As affected parties may already know, the commercial Spanish mackerel fishery for the Northern Zone, (North Carolina and north), closes this weekend. The closure, along with the new flounder regulations, will deal a harsh blow to many fishermen and fish houses on Hatteras and Ocracoke islands, and we need to propose solutions that could prevent this situation in the future.
The South Atlantic Fishery Management Council and the N.C. Division of Marine Fisheries need to hear our ideas for specific, concrete solutions – a reallocation of the Annual Catch Limit, reevaluation of the total Annual Catch Limit after the next stock assessment, lower trip limit, a step-down limit like that used in the Southern Zone, etc.
The South Atlantic Fishery Management Council – https://safmc.net/ – meets September 16-20 in Charleston, S.C. The Council will be taking public comment at 4 p.m. on September 18.
Online comments can be made from August 30 to September 9 here: https://safmc.net/september-2019-council-meeting-details/
Also, the public can send comments to Steve Poland, the state designee to the SAFMC, at NC DMF via email@example.com, and to Dewey Hemilright, who is the Mid-Atlantic Fishery Management Council liaison, to the SAFMC via firstname.lastname@example.org.
We also need to correct some inaccurate information contained in the most recent Advisory Panel Fishing Performance Report –https://safmc.net/download/SpanishMackFPR_April2018.pdf. Here are a few examples:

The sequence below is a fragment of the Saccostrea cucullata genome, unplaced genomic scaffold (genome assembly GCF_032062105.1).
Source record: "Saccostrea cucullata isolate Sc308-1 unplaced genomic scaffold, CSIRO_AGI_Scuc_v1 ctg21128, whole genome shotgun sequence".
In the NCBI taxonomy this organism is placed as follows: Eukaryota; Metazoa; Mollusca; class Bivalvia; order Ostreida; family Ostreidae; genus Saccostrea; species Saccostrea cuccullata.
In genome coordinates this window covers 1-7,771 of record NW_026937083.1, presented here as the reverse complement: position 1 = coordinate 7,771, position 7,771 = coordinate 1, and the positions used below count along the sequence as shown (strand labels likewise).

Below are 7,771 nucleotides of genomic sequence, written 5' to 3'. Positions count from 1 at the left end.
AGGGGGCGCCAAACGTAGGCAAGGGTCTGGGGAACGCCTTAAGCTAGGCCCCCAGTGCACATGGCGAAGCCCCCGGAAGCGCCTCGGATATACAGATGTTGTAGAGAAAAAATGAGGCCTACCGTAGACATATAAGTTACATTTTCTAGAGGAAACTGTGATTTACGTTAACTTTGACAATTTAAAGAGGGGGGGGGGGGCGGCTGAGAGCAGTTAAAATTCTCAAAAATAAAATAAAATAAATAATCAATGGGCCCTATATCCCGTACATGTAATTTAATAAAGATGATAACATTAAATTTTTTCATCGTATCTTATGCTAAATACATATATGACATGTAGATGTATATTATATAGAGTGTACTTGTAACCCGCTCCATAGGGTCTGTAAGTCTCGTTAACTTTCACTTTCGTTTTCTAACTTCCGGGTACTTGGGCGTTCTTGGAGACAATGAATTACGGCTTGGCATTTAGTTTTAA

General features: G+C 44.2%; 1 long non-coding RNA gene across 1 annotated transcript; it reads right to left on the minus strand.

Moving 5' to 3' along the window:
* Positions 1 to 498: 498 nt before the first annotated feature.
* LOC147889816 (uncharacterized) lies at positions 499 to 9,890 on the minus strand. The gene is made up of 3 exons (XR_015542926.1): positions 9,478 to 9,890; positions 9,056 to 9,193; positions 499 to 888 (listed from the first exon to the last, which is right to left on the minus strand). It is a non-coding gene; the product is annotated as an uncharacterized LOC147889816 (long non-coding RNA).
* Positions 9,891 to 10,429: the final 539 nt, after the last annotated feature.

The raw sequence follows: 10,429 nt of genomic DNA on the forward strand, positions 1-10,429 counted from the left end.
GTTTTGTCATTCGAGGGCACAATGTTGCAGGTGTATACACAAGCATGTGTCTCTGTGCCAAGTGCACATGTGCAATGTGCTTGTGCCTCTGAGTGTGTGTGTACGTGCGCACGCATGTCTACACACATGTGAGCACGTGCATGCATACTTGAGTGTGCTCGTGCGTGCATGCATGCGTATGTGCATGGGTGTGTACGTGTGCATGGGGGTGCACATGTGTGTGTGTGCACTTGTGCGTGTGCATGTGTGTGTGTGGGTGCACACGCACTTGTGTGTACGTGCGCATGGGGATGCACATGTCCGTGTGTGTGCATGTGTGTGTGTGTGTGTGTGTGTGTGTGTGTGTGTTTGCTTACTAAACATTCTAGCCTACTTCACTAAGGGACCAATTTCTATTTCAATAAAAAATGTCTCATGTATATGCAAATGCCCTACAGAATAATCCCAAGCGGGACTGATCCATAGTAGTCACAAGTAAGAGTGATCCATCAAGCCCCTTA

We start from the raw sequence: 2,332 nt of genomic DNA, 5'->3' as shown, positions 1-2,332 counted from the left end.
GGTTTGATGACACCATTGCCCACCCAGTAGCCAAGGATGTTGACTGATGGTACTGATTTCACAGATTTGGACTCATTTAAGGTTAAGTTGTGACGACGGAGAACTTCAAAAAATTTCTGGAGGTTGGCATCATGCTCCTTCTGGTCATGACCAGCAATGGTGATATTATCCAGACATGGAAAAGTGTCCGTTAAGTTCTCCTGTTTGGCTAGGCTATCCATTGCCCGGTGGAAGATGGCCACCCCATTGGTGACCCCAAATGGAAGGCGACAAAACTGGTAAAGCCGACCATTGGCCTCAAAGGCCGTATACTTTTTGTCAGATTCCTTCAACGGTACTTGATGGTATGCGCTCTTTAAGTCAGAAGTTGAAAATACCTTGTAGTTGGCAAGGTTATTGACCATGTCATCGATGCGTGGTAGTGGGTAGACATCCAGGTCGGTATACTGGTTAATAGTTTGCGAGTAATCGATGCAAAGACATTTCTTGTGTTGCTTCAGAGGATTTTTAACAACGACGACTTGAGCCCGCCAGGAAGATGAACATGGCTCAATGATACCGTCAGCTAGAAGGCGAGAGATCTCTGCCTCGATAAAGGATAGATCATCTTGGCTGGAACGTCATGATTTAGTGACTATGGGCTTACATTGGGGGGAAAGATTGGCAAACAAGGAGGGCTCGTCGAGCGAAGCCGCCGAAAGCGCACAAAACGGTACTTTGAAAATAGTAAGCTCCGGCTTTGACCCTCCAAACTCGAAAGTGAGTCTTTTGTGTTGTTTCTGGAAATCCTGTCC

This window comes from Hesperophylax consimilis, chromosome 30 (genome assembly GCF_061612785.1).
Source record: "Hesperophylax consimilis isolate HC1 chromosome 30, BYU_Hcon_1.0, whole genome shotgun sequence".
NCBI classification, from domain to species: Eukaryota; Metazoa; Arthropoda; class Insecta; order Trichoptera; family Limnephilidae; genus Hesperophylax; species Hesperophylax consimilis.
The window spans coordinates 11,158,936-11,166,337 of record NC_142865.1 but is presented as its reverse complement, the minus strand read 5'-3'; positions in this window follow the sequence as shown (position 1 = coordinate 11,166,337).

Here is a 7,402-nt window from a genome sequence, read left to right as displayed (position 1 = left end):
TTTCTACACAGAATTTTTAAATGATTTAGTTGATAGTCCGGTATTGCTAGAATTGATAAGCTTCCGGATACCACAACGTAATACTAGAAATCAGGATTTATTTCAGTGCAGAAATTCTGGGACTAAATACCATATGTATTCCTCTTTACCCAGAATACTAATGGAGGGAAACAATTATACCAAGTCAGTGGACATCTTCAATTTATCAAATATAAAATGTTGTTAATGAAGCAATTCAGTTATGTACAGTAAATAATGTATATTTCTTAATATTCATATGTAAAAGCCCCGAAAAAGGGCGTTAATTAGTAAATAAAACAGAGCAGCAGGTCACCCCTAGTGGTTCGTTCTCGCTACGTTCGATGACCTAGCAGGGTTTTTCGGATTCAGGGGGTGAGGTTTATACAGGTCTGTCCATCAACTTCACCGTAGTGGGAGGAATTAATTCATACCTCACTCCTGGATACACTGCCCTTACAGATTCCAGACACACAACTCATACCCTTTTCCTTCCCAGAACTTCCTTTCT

“…fishermen aren’t seeing as many Spanish mackerel as they did a few years ago.”
“In recent years, there have been fewer king mackerel nearshore, and as a result, for-hire fishermen have shifted their effort toward the larger Spanish mackerel that congregate around nearshore reefs in August and September. As a result, there is a lot of pressure on those populations, and they are getting harder and harder to find.”
“For commercial fishermen in North Carolina, one of the biggest challenges is the loss of fish houses. The few that are remaining don’t like to give ice out to fishermen, because they don’t have enough supply to go around, and conflict has become commonplace. This is a big problem in North Carolina where fishermen must travel long distances to get offshore. Fish that haven’t been on ice are lower quality and have a lower market value.”
“Spanish mackerel is not a marketable fish, and as a result, as soon as any amount comes on the market prices will drop. Majority of Spanish mackerel landed in North Carolina is sold to northern markets such as: New York, Boston and Canada. There is no local demand for Spanish mackerel in North Carolina.”
“In general, the AP members felt that the allocation between the recreational and commercial sectors (45% and 55%, respectively) was appropriate. The commercial fishery doesn’t have enough market space to add more fish.”
(Side note: in recent times, the most recreational anglers have landed was 45% of their quota.)